Evidence in favor of Bitcoin’s deflationary policy

When talking Bitcoin, there’s often a debate. We at BitcoinsBerlin have had the pleasure of meeting experts and companies from both inside and outside the bitcoin scene.Typically, those outside of the Bitcoin community are very critical, almost as a knee-jerk reaction, of Bitcoin and need quite some time to understand the system. For us it is often if not always a challenge to convince economists and financial specialists that Bitcoin could really work.


Economists all over the world understand that there is no “real” or “intrinsic” value behind any central bank backed currency and they know the advantages of low transaction fees and no exchange fees.


The focus of their criticism is much deeper and most of them end by criticising the deflationary system in Bitcoin. We always respond by explaining that this strong deflation will remain until the maximum market share of bitcoins is reached, then the deflation will decrease and will from then on rely on demand of supply of bitcoin and also on growth of the economy. That’s not even including the often overlooked fact that every bitcoin is divisible into 100 million units.


It is a common belief that a deflationary monetary policy cannot function because people will start hoarding their money, if people know that their money will be worth more tomorrow, they’ll hold onto it opposed to spending or selling it. If no one is spending, this can cause the economy to recede.


This is so obvious that we never thought about a deflationary system in general and if this could work at all. Was Satoshi Nakamoto correct in his hypothesis that the deflationary model inherent in Bitcoin would produce a positive feedback effect?


The question is, if this is really true, why do our sales say something different?

As shown in the figure above, our sales on all4btc.com are positively correlated to the exchange price. This means that when the price of Bitcoin rises, our customers spend more Bitcoin. This seems counterintuitive as the increase in price is caused by people demanding more Bitcoins than are available at the current price. If our customers are quicker to spend their Bitcoins, they are a minority force, working against the dominant trend.


Why should people buy stuff if they know that they can buy more tomorrow?


We thought and discussed a lot about this and we found two possible reasons.


First: Now is more important with a volatile currency


People are irrational and care more about enjoying the product today. Bitcoin wealth comes and goes and we are all too familiar with our personal assets jumping 20% up or down in one day. Because of the fickleness of Bitcoin’s value, people do not mind forgoing potential greater future purchasing power because it might be the case that Bitcoin loses all of its value tomorrow. This ‘get out while you’re ahead’ explanation of Bitcoin is still in contrary to the majority, who are driving up the price by buying Bitcoin.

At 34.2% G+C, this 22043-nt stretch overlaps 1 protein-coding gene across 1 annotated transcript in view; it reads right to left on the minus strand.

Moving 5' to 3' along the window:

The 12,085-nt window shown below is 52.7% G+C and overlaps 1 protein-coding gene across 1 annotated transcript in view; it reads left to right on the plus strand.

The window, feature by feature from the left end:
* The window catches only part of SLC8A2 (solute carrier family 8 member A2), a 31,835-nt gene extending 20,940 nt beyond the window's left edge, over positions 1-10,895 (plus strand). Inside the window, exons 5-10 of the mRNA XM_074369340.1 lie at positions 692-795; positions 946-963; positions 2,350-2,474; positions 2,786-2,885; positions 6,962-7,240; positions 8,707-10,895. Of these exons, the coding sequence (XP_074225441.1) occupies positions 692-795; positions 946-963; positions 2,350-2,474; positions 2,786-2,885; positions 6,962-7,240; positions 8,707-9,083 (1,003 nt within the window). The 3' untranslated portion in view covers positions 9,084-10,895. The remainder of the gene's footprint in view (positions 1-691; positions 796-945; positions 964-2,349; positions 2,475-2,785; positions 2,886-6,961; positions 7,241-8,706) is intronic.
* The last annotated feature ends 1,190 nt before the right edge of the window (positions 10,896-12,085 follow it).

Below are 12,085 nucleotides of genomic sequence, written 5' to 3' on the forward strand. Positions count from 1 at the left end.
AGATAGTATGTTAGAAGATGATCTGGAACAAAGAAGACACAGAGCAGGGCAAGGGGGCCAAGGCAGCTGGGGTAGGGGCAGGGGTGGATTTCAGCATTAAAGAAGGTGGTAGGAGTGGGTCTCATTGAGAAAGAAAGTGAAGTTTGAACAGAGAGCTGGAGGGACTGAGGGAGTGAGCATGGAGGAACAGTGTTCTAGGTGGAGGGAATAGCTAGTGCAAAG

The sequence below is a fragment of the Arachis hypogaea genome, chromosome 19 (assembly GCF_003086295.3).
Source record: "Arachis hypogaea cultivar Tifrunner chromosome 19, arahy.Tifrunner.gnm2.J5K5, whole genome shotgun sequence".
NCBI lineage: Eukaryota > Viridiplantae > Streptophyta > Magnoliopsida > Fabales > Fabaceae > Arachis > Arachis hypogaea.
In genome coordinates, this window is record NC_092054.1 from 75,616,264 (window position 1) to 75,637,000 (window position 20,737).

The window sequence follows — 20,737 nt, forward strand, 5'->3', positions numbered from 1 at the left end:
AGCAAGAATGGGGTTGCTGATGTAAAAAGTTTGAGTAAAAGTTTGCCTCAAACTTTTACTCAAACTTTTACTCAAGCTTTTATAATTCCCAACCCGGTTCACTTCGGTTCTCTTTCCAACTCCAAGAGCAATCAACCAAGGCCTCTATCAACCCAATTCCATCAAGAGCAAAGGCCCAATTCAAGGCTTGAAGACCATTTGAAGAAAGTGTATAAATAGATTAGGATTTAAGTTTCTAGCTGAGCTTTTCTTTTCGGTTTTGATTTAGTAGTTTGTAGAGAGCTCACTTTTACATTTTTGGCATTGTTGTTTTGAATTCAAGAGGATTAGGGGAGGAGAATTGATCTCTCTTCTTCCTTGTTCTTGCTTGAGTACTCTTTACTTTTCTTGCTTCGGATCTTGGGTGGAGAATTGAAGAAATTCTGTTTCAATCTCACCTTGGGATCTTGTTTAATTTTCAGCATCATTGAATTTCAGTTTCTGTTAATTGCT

Most products (no collectives, real estate etc.) you buy will be worth less tomorrow. It doesn’t matter if you buy a new car, a new smartphone or a new computer. You always know that if you wait a few weeks more the new Playstation should be cheaper than it is today.

Still most Playstations in Germany were sold out after a few weeks and there is a big line when Apple opens their shop for a new iPhone even though the people know that if they wait they can get it cheaper.

For us, money gaining value and products losing value have the same result: an increase in our purchasing power.

If people really need something, they buy it if they can. If not they wait until they really want it. People who are willing to spend more money on a good will buy sooner. When prospective buyers think about trading Bitcoin for goods, they must take into account the true cost of spending something that may rise in value, so it better be worth it. People who don’t care so much will buy a little later. We think that this demonstrates market freedom and it won’t be changed by a monetary system.


Second: Bitcoin is not yet a true deflationary system.


Bitcoin is not only a currency, it is also an investment. You never know where the exchange rate is going to be tomorrow.


As soon as it comes to investments there are several investor types with different risk aversion rates. It’s the same with Bitcoin. There are different Bitcoin users with different levels of risk aversion, and people who are really sensitive about risk will see that the exchange rate rises a little and then they pretty soon want to exchange their coins for something tangible.


Less risk averse Bitcoin users will wait longer until they buy and so on and so on. The conclusion would be that people are starting to change bitcoins into real goods as soon as the price is rising in the amount related to their risk aversion rate, because to such investors Bitcoin is no deflationary or inflationary money system it’s an investment and they will start to cash out when their expected outcome is reached.


It is new and it is different than everything we have known so far, exactly why we love it so much.

What do you think? Please comment below and tell us what you think about the deflationary system of Bitcoin.

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